'Robbing Peter to pay Paul': Internal memo shows impact of deputy overtime on sheriff's budget
Ten BCSO accounts had negative balance due to overtime payments
SAN ANTONIO – Surging deputy overtime caused nearly a dozen Bexar County Sheriff's Office accounts into negative figures this summer, according to an internal memo obtained by the KSAT 12 Defenders.
The June 3 memo, written by BCSO business manager Manuel Angeles, shows 10 accounts in the agency's technology fund had already gone over budget with four months left in the county's fiscal year.
Angeles wrote that funds with negative balances were due to budget officials removing funds to cover overtime pay, which the county refers to as Fair Labor Standards Act (FLSA) payments.
The memo sheds light on how the agency has moved money around in an effort to pay for overtime that they didn't budget for, particularly as county officials have repeatedly refused to specify where they were getting the money.
The technology funds that went into negative figures are:
- Sheriff's Office Administration
- Professional Standards & Integrity
- Court Security Budget
- Criminal Investigations Budget
- Public Safety & Communications (Dispatch)
- Sheriff ADC
County officials attempted to block the release of the memo in late June in response to a public information request from the Defenders. Officials claimed to the Texas Attorney General that the internal communications constituted advice, recommendations and opinions reflecting BCSO's decision-making process and therefore were not subject to open record laws.
The state attorney general's office, however, sided with KSAT and ordered the county to release the email.
County officials, including Sheriff Javier Salazar, had previously declined to say which specific parts of the budget that money was being taken from to pay deputy overtime. Officials did say that it was coming from areas that have a smaller impact on BCSO operations.
BCSO officials declined to make Angeles available for comment, claiming the civilian employee does not provide interviews.
His memo also stated that some of BCSO's travel funds were significantly reduced because of transfers in support of FLSA.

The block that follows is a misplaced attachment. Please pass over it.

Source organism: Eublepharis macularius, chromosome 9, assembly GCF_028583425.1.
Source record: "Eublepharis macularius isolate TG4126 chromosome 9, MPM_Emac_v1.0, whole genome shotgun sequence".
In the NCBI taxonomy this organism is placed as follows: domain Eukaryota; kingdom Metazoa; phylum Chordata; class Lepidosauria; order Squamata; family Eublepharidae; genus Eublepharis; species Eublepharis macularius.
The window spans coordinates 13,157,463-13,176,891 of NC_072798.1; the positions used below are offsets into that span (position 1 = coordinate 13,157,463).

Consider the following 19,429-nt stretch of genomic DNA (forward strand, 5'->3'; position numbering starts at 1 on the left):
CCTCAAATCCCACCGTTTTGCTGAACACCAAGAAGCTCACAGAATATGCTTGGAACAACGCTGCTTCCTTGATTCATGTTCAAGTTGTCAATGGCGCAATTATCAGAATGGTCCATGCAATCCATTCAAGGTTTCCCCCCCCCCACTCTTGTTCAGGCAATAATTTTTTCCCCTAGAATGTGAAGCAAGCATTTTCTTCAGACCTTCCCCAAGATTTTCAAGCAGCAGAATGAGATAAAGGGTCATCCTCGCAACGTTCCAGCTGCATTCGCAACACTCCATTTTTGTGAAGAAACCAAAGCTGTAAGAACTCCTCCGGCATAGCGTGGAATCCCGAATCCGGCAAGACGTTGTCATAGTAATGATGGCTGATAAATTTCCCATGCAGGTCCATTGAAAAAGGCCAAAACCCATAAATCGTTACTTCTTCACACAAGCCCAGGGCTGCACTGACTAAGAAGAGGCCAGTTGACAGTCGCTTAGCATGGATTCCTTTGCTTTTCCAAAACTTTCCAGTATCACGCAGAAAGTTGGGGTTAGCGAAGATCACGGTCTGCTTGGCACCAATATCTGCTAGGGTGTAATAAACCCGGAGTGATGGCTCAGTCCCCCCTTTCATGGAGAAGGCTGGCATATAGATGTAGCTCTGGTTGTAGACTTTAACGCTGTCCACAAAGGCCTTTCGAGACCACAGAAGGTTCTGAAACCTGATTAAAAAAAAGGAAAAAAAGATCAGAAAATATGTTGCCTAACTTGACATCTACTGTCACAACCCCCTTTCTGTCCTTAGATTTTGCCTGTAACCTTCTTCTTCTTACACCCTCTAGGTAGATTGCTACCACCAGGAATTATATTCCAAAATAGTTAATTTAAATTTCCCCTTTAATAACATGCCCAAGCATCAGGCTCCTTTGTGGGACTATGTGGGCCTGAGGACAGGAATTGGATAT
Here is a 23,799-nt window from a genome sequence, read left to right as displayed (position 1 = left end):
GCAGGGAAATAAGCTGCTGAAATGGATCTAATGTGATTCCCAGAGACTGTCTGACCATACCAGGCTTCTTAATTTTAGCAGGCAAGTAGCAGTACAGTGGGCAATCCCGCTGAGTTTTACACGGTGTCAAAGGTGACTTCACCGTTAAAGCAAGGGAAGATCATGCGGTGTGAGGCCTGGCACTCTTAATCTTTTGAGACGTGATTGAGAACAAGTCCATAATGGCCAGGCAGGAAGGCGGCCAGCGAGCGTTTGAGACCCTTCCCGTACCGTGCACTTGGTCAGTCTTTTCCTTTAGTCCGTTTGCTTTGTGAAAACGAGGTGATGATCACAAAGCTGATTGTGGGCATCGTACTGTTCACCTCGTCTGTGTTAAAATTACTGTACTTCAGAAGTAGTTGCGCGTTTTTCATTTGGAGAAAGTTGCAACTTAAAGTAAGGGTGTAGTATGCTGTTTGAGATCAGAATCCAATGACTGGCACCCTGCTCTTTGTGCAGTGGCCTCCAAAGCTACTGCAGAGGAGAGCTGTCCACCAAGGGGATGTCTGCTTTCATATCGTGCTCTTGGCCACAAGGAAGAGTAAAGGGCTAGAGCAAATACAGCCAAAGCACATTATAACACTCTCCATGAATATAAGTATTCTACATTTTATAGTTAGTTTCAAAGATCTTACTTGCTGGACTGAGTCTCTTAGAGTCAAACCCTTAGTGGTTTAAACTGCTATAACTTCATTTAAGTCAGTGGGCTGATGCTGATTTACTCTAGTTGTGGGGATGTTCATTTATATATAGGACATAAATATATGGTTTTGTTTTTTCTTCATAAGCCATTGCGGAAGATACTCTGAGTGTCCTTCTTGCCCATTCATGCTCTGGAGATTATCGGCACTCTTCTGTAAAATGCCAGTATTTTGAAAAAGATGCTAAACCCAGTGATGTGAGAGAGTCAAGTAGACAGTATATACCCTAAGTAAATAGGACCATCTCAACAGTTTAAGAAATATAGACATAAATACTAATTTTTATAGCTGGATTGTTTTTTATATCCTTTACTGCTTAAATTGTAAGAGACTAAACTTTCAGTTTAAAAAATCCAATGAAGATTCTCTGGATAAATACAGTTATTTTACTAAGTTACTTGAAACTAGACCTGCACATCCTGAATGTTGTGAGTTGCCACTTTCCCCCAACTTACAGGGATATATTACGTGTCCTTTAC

"They are robbing Peter to pay Paul," said a BCSO source familiar with the memo.
A Defenders investigation in January showed that three deputies assigned to its community policing unit combined to make more than $71,000 in overtime pay last year.
Salazar, at the time, was adamant the money was well spent while also conceding that he realized he did not have a "bottomless pit of money" from which to draw payments.
In order to even qualify for paid overtime, a deputy must first accrue 480 hours of compensatory time, the equivalent of 60 days off of work.
A follow-up investigation from the Defenders in late March found a single deputy who made more than $68,000 in overtime last year. The figure amounted to well over double his annual salary, records show.
The deputy, assigned to west patrol, worked well over 1,100 hours guarding the perimeter of the county's adult detention center, according to his work attendance records.
While the agency had the opportunity to fund the perimeter security position in its 2019 budget, effectively cutting out the need for overtime to staff the position, it appears officials failed to do so.
In August, a memo leaked to the Defenders showed that BCSO command staff intended to selected deputies at random who had hit the 480-hour compensatory time threshold and have them take a week of paid time off.
Salazar later rescinded the memo, stating personnel would take leave only on a volunteer basis.
"While nothing precludes the administration from implementing mandatory use of leave at a later date, we fully recognize the need to ensure adequate law enforcement coverage and maintain control of crime," Salazar's new memo stated.
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